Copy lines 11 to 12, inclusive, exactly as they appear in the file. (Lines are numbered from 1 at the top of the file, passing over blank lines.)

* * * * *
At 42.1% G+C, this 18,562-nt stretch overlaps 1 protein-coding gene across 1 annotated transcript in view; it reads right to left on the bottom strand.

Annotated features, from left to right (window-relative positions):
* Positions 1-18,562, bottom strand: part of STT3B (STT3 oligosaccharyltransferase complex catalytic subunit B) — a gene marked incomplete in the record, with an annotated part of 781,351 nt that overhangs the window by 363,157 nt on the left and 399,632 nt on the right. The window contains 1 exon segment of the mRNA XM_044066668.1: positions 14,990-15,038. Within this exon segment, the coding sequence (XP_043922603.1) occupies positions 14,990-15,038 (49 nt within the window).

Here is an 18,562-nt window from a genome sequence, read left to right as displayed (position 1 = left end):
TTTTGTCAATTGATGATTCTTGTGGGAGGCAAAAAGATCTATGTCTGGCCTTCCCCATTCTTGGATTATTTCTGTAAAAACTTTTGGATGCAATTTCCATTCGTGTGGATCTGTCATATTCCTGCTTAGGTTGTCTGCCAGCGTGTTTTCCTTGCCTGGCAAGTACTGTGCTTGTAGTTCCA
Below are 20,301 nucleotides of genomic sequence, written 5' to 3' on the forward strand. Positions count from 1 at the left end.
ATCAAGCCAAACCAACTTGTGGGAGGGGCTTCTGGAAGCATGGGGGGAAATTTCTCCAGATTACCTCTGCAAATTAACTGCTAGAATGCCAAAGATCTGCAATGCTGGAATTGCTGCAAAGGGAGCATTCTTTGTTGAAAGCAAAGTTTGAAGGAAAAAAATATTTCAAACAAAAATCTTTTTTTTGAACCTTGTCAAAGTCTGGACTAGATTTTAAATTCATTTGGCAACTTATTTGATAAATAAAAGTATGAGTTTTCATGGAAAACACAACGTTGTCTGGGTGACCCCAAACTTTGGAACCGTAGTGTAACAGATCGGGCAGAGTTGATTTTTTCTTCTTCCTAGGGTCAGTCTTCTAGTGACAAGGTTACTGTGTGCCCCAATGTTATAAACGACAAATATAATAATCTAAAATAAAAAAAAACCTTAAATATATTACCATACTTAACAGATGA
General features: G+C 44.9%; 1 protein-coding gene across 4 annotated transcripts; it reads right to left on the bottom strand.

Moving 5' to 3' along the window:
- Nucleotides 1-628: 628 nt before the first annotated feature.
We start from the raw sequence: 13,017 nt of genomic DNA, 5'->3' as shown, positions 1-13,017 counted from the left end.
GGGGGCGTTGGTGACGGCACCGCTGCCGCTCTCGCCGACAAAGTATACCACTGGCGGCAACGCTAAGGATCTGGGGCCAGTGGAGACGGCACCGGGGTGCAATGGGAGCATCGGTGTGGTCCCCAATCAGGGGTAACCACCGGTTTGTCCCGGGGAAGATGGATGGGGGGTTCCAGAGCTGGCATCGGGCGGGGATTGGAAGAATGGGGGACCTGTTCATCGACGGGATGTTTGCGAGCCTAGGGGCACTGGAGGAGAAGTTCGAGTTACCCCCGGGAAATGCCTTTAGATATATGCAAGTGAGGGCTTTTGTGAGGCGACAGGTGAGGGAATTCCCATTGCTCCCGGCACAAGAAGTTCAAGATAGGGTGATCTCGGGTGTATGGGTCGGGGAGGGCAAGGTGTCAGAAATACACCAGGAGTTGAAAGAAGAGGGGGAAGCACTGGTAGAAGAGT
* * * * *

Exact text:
We start from the raw sequence: 13,017 nt of genomic DNA, 5'->3' as shown, positions 1-13,017 counted from the left end.
GGGGGCGTTGGTGACGGCACCGCTGCCGCTCTCGCCGACAAAGTATACCACTGGCGGCAACGCTAAGGATCTGGGGCCAGTGGAGACGGCACCGGGGTGCAATGGGAGCATCGGTGTGGTCCCCAATCAGGGGTAACCACCGGTTTGTCCCGGGGAAGATGGATGGGGGGTTCCAGAGCTGGCATCGGGCGGGGATTGGAAGAATGGGGGACCTGTTCATCGACGGGATGTTTGCGAGCCTAGGGGCACTGGAGGAGAAGTTCGAGTTACCCCCGGGAAATGCCTTTAGATATATGCAAGTGAGGGCTTTTGTGAGGCGACAGGTGAGGGAATTCCCATTGCTCCCGGCACAAGAAGTTCAAGATAGGGTGATCTCGGGTGTATGGGTCGGGGAGGGCAAGGTGTCAGAAATACACCAGGAGTTGAAAGAAGAGGGGGAAGCACTGGTAGAAGAGT